L&T Motorsport

Monaco ePrix race report

The battle for top spot on the podium came down to the wire at the second Monaco ePrix. Championship rivals Sébastien Buemi (Renault) and Lucas di Grassi (Abt Schaeffler Audi) crossed the line first and second, but with very little to separate them.

 

The Monaco circuit is notoriously narrow, so there was a relatively cautious start. A number of cars picked up damage though, José Maria Lopez picking up a broken nose and rear wing in the melee. Nick Heidfeld and Sam Bird both avoided trouble and made up places quickly.

Nelson Piquet Jr repeated the performance of several drivers in the qualifying session and bumped the barriers. The shunt didn’t appear to cause any damage, and he managed to keep pace with Lucas di Grassi for a considerable period of the race. Meanwhile, at the front, it was business as usual as Buemi built a commanding lead over the rest of the field, lap by lap.

DS Virgin’s woes deepened when Bird caught too much of the chicane’s kerbs and slammed into the wall on lap seven. He kept the car moving, and was able to scuttle into the pit lane. Despite the best efforts of the mechanics, repairing the damage cost the Briton too much time. Three laps down by the time the car had been hammered back into shape, his only chance of points could now only come from setting the fastest lap time.

Meanwhile, Lopez was also forced to pit having been shown the ‘meatball’ flag. Although only a lap down, this signalled the end of his race, too.

 

Back out on track, Maro Engel and Feliz Rosenqvist entertained the crowd with their battle for sixth position. The Swede’s Mahindra car looked to be faster, but around the tight, twisty track — and against Engel’s stubborn defending — he was unable to find an easy way past. Behind them, Daniel Abt pulled a surprise manoeuvre on Robin Frijns, and his presence added additional pressure to the scrap.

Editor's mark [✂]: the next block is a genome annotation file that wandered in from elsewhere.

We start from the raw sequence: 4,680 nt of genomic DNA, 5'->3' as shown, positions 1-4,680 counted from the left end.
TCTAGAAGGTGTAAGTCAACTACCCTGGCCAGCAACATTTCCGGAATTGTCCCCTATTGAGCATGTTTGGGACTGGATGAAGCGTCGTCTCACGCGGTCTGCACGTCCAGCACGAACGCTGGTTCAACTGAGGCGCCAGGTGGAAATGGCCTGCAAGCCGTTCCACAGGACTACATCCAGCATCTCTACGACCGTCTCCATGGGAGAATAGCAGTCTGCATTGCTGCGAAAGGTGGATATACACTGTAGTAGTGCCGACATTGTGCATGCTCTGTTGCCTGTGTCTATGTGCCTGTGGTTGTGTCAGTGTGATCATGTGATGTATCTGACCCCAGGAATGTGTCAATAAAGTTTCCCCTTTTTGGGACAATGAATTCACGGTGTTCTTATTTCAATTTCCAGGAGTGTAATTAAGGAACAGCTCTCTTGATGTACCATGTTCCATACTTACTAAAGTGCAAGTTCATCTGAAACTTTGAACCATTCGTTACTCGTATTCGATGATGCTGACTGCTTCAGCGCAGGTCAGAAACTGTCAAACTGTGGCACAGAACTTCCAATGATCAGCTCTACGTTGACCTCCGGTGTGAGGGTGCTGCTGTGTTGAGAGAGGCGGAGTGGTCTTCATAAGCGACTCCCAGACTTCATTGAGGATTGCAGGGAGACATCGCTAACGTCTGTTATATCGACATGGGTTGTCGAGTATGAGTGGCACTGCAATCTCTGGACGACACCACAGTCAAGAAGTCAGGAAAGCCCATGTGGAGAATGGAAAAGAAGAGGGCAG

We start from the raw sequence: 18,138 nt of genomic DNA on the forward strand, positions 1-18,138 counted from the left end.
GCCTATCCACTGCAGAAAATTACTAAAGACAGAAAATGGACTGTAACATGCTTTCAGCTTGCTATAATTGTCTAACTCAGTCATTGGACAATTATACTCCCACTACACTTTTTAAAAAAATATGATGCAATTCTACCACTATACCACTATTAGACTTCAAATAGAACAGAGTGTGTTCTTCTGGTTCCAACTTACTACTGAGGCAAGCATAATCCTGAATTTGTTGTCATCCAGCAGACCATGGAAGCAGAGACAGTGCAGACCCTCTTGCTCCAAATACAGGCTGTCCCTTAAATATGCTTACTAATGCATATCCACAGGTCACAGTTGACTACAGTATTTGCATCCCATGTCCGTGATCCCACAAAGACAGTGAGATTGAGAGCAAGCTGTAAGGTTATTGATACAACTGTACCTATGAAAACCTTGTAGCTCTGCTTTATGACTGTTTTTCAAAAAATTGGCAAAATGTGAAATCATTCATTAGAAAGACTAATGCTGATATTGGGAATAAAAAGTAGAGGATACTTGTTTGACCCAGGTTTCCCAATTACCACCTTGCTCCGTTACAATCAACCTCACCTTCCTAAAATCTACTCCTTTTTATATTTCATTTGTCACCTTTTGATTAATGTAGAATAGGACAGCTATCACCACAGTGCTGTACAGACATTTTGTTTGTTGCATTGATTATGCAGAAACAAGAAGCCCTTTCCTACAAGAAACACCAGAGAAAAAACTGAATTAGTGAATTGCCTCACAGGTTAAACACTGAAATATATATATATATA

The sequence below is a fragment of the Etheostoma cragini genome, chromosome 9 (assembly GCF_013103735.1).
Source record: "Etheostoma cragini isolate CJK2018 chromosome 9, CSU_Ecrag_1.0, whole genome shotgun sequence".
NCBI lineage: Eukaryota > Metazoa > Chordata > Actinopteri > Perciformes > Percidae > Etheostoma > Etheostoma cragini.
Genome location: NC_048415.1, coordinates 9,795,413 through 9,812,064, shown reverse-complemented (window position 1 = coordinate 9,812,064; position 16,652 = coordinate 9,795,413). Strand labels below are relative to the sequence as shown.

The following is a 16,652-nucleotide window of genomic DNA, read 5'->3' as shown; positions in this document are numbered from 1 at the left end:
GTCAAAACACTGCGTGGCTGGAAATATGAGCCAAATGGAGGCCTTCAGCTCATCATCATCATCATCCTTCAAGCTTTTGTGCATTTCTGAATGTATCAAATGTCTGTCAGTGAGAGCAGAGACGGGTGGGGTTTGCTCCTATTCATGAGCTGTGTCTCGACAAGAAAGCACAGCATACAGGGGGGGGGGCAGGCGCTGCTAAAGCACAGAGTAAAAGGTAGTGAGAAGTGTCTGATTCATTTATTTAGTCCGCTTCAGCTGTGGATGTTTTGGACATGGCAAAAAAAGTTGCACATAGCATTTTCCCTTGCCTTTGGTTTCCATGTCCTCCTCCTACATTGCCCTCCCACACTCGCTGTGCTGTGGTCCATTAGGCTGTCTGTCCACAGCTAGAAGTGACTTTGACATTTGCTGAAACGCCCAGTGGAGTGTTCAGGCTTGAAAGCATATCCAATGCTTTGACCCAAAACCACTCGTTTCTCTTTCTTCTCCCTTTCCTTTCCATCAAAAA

18 laps in, the gap between Buemi and di Grassi had widened to five seconds. Not far behind, Jean-Éric Vergne was battling for third with Piquet. Vergne, Techeeta’s best hope of big points this season, thought his best opportunity to pass would be by taking the outside line around turn three. After a few practice attempts, he finally committed to the move, but the gap wasn’t enough. Piquet held his line on the exit, and the resulting clash dragged JEV into the barriers. The safety car was deployed.

 

At the first sign of trouble, teams immediately spotted their chance to pit and swap drivers, safe in the knowledge that safety cars at Monaco typically spend several (short) laps out on track. But there was little advantage to be gained: with every garage making the same decision, the driver swaps barely affected the running order.

Jérôme d’Ambrosio was briefly prompted double-yellow flags when he had a problem with his car and stopped out on track. Resetting the car got him moving again, but only so far as the pit lane. Both he and team-mate Loïc Duval would take it in turn to spend time back in the Faraday Future garage throughout the second half of the race.

 

Towards the front, Piquet seemed to be struggling with his pace, but held up to pressure from Engel, Rosenqvist and Abt in the chasing pack. Rosenqvist must be applauded for effectively managing his own race strategy after his steering wheel display started displaying the wrong lap count and then his radio failed.

In the first half of the race, Buemi had opened up a commanding lead and looked comfortable. But with seven laps to go, and despite the Swiss having used his Fan Boost, di Grassi had brought the gap between them to less than a second. Suddenly, he was all that could be seen in the Renault’s mirrors. Buemi also appeared to be concerned about his energy management (although both men had the same reserves available).

Nevertheless, the battle meant both drivers began setting their best lap times of the race. At one stage, only 0.4 seconds separated the two. But di Grassi couldn’t keep up the pressure consistently enough: with three laps remaining, it was back up to 1 second, and although they crossed the line nose-to-tail, Buemi never looked in danger of ceding first place.

 

Result

  1. Sébastien Buemi (Renault)
  2. Lucas di Grassi (Abt Schaeffler Audi)
  3. Nick Hiedfeld (Mahindra)
  4. Nelson Piquet Jr (NextEV NIO)
  5. Maro Engel (Venturi)
  6. Felix Rosenqvist (Mahindra)
  7. Daniel Abt (Abt Schaeffler Audi)
  8. Esteban Gutierrez (Techeetah)
  9. Nico Prost (Renault)
  10. Mitch Evans (Panasonic Jaguar)

Fastest lap: Sam Bird (DS Virgin)

 

Image: Monaco ePrix © Formula E

Steve Boswell

Steve is a keen follower of Formula E, having taken an interest in the all-electric series since the prototype cars were first revealed. He follows the series from his adopted hometown of Sheffield, England's greenest city.

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